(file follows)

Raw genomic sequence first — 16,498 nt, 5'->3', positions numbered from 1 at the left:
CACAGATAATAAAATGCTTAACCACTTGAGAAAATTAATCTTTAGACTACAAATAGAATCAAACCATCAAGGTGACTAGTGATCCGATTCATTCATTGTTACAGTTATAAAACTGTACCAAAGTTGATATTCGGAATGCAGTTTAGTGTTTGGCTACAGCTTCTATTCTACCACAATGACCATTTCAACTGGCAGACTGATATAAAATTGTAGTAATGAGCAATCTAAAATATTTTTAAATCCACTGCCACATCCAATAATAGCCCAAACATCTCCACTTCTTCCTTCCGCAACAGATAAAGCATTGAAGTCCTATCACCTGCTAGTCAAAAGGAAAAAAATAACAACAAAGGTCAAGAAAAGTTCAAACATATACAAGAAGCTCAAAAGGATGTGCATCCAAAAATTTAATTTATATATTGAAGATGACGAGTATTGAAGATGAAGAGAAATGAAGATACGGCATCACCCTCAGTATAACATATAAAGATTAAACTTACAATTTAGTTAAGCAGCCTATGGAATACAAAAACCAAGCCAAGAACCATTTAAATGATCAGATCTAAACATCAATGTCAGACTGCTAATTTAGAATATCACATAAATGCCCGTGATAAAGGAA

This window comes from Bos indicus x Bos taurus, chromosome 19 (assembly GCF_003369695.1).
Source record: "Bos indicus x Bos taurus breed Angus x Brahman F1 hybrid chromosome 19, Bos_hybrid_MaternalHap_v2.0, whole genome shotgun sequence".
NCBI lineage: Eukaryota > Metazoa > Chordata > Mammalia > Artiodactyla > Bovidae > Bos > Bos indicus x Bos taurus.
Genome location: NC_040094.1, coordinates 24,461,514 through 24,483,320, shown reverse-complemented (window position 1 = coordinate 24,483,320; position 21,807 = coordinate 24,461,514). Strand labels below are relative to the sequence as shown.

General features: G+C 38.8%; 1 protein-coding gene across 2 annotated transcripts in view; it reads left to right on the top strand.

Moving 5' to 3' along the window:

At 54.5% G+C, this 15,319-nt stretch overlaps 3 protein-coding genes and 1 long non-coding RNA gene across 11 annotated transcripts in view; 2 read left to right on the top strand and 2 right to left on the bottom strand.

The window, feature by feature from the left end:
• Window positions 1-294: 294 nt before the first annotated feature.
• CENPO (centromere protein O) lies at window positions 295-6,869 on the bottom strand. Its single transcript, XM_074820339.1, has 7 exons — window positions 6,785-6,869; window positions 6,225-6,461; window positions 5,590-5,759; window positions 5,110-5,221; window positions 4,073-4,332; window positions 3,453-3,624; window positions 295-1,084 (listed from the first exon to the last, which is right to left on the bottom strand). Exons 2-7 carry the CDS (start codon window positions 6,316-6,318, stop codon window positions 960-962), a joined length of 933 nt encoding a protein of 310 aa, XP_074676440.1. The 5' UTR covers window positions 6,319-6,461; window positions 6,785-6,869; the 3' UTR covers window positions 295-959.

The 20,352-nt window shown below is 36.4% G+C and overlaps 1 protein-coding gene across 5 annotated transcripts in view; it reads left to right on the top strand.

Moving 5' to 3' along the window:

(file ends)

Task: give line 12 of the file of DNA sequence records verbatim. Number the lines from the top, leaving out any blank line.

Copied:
• CENPO (centromere protein O) lies at window positions 295-6,869 on the bottom strand. Its single transcript, XM_074820339.1, has 7 exons — window positions 6,785-6,869; window positions 6,225-6,461; window positions 5,590-5,759; window positions 5,110-5,221; window positions 4,073-4,332; window positions 3,453-3,624; window positions 295-1,084 (listed from the first exon to the last, which is right to left on the bottom strand). Exons 2-7 carry the CDS (start codon window positions 6,316-6,318, stop codon window positions 960-962), a joined length of 933 nt encoding a protein of 310 aa, XP_074676440.1. The 5' UTR covers window positions 6,319-6,461; window positions 6,785-6,869; the 3' UTR covers window positions 295-959.